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Discussion Starter #1
Hi All,
I have signed up with view to getting a better understanding of EV's and in particular at this time EV charging points.
I run a small B&B/ Holiday Let in West Gloucestershire and am looking to install an EV charge point that I can generate billing to recoup capital, electrical supply cost and maintenance. We have Economy 7 as the house is heated by a heat pump, so a system that supports time of day charging will be important.

So……….

Wall Mounting

Can be app activated to enable commercial billing

Can be timer controlled to enable charging on E7 night tariff

Max 32A supply

Will support as many EV’s as possible.
.................

I have contacted a few suppliers found on the internet though there response has been very poor or in some instances non-extant!

Any help and suggestions will be greatly appreciated

BR

Graham
PS Apologies if have posted inappropriately or in the wrong section
 

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Have you tried PodPoint - I think they provide a full billing solution.

If you get a Type 2 untethered post that should support the most EVs today.

Alternatively just fit an electric meter that’s dedicated to the charge point and then you can work out usage manually. Maybe provide a basic allowance and charge if they exceed it?
 

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Can you explain your motivations a bit more ? Are you looking to enhance your B&B facilities, or are you looking to provide a charging station for anyone passing through in the same way as a petrol station does ?
 

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Discussion Starter #4
Hi cah197,

Thank you for your response, I will contact PodPoint about a type 2 charge point.

Your suggestion of a dedicated meter is a good option, as is a free allowance, maybe the equivalent of full, charge, though I have no clue what that would be, it would be a nice gesture after some has say travelled 120 miles from London for example.
 

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Hi AnotherJoe,
Thank you for your responce.

The charge point would purely be to add a facility, with view to attracting EV drivers, as we have already introduce a lot of ECO friendly facilities.

We do not have the space to accommodate a public facility.

upload_2018-3-17_8-36-55.png
 

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Others have done this, generally as more of an extra service to encourage EV guests, rather than an individual revenue stream. Might be worth reading this thread ( Holidays in Pembrokeshire ) , which has one holiday let's solution.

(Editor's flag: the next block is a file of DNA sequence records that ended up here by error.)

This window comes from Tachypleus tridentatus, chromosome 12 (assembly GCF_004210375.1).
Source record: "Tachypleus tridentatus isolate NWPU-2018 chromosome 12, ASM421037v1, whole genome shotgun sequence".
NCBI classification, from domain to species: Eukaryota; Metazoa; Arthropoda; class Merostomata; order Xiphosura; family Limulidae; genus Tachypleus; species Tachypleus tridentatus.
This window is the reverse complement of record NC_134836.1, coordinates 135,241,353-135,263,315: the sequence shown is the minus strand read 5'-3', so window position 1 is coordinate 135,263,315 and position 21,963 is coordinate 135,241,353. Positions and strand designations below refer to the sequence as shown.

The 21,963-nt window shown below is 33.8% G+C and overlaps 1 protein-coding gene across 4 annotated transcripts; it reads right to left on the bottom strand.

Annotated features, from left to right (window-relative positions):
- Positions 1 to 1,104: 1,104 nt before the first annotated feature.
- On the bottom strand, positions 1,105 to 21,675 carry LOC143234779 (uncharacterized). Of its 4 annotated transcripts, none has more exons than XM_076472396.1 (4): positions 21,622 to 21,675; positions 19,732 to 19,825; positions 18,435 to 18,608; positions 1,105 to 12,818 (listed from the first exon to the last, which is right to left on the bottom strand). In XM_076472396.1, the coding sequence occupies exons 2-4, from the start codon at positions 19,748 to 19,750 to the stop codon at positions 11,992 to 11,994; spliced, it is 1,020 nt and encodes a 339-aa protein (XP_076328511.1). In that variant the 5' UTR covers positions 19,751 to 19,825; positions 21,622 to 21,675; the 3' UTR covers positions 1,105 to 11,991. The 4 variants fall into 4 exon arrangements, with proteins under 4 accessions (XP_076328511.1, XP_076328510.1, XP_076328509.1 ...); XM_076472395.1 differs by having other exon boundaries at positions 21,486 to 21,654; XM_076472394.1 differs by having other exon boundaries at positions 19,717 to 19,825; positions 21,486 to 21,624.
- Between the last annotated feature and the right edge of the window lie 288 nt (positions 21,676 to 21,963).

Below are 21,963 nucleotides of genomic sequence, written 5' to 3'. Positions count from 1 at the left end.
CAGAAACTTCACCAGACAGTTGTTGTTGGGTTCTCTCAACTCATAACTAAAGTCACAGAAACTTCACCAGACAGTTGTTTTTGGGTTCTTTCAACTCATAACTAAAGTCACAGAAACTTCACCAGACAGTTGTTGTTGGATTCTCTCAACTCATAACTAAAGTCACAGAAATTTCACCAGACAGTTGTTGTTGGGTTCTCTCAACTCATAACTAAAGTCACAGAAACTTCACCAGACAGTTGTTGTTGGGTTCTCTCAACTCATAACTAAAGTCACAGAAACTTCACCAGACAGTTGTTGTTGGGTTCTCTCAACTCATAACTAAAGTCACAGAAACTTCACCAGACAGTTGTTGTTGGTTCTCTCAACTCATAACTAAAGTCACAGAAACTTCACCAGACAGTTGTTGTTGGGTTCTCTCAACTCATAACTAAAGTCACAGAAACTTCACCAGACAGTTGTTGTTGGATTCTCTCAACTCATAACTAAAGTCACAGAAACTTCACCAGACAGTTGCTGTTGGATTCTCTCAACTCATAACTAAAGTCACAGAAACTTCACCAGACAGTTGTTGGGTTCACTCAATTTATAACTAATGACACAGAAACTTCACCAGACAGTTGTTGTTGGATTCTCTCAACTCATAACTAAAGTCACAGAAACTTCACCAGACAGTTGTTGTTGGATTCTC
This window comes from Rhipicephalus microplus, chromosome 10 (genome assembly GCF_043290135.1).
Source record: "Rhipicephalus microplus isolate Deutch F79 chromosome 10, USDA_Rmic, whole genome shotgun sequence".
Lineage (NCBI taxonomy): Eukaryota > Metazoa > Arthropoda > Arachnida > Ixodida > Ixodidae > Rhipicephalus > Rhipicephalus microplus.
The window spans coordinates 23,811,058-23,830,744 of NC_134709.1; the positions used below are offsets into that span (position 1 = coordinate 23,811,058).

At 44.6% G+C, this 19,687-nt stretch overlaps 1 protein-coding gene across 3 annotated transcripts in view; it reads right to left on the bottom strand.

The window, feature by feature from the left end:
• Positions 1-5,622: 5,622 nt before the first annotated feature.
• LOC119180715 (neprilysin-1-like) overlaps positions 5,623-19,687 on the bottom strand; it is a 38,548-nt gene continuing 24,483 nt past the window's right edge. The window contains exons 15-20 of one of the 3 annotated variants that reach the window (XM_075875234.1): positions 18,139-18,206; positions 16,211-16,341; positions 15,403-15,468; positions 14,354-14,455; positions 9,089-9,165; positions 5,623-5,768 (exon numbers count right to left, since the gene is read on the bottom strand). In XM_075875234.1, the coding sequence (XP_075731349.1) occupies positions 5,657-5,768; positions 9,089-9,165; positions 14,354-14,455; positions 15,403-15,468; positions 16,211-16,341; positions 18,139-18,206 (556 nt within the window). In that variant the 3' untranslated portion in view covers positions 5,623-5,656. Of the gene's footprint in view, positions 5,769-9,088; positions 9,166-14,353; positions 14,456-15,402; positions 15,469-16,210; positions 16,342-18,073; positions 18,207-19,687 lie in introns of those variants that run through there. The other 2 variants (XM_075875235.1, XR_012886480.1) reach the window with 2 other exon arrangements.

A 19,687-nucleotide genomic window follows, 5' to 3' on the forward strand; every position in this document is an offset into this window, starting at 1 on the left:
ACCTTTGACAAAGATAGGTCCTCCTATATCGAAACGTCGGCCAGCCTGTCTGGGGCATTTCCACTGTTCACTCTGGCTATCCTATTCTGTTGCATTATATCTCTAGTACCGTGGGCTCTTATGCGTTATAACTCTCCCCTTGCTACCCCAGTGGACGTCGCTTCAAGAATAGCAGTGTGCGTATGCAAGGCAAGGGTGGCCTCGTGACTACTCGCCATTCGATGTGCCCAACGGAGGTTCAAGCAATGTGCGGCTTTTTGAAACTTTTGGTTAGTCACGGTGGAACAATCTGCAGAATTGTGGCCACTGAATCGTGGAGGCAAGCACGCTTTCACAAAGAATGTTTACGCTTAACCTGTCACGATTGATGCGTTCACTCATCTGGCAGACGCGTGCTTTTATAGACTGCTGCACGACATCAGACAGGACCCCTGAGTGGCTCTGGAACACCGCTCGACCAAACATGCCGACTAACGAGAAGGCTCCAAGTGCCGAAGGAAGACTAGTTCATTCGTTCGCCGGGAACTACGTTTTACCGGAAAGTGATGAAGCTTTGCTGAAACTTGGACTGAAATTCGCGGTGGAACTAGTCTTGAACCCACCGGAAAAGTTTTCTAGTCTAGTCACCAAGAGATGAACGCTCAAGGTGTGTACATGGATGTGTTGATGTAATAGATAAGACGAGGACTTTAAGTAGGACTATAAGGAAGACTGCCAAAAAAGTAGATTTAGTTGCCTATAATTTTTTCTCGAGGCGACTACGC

That is not to say that making money out of the charge point is not an option of course. The revenue from it would be fairly limited though, when you consider the cost of the electricity supplied will be relatively small.
 

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I think most people renting the holiday home will generally have a single EV, so looking for multiple charge points should maybe be a secondary consideration.

If you just go for a single point, then you could maybe add a suitable outdoor socket, so that any additional EV could use a granny cable to top up.

Both of these could possibly be attached to a separate meter, then a reading taken at the start of the stay and a reading at the end could be used to work out a charge based on a predefined rate.

Anything with 2 points will probably fall under commercial and take a long time to recoup costs, if you ever manage to.
 

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Hi cah197,

Thank you for your response, I will contact PodPoint about a type 2 charge point.

Your suggestion of a dedicated meter is a good option, as is a free allowance, maybe the equivalent of full, charge, though I have no clue what that would be, it would be a nice gesture after some has say travelled 120 miles from London for example.
A 120 mile journey would need roughly 35kWh of electricty to recharge. Perhaps 30kWh in Summer. The exact amout depends on the car, the weather and driver.

You may find that most customers have charged en-route and need less than 30kWh to recharge.

With Economy 7 you would want your customers to use their charege timers or have a timer on the charge point.

Alternatively you could charge two rates? What are your unit rates? It might be low enough you could just absorb the cost ????
 

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Discussion Starter #9
Hi TVEV,

Thank you for your responce,
I will take a look at the link you have provided.
It is not the intention to make money from the point, only cover costs (capital and operating) , as the huse is an income stream for us, we are not looking for the charge point to be an income stream.
 

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Hi blackeunos

Thank you for your response, we are looking to minimise capital cost, so would prefer not to go to an expensive commercial unit.

We would be looking to charge at our E7 day and night rates respectively + a little. Providing a main + "granny" power source is a good idea.
 

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Hi TVEV,

Thank you for your responce,
I will take a look at the link you have provided.
It is not the intention to make money from the point, only cover costs (capital and operating) , as the huse is an income stream for us, we are not looking for the charge point to be an income stream.
If you haven't got a meter in the holiday let, then as has already been suggested, you could put a meter before the charge point and take the readings before/after each let. Some charge points do have an app or similar interface to report on usage stats, in which case a meter may not be necessary.

I think a 7kW/32A charge point with a type 2 socket, plus a 3-pin 13A outdoor socket is a good set up for a holiday let.

Here's a 7kW charger with a 3-pin socket alongside (installed at the Pembroke holiday let I mentioned)...

 

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Hi andrew&debbie,

Thank you for the information on Kwh usage.

Our night rate is ~ 7.5p and day rate ~15p, so free or a basic allowance as cah197 suggested could be an option, what is key is what should I install and where can I source a unit.

Ideally we are looking to provide a service that is cost neutral to us, that should not cost considerable more than when you are hooked up at home.
 

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Hi blackeunos

Thank you for your response, we are looking to minimise capital cost, so would prefer not to go to an expensive commercial unit.

We would be looking to charge at our E7 day and night rates respectively + a little. Providing a main + "granny" power source is a good idea.
Hi,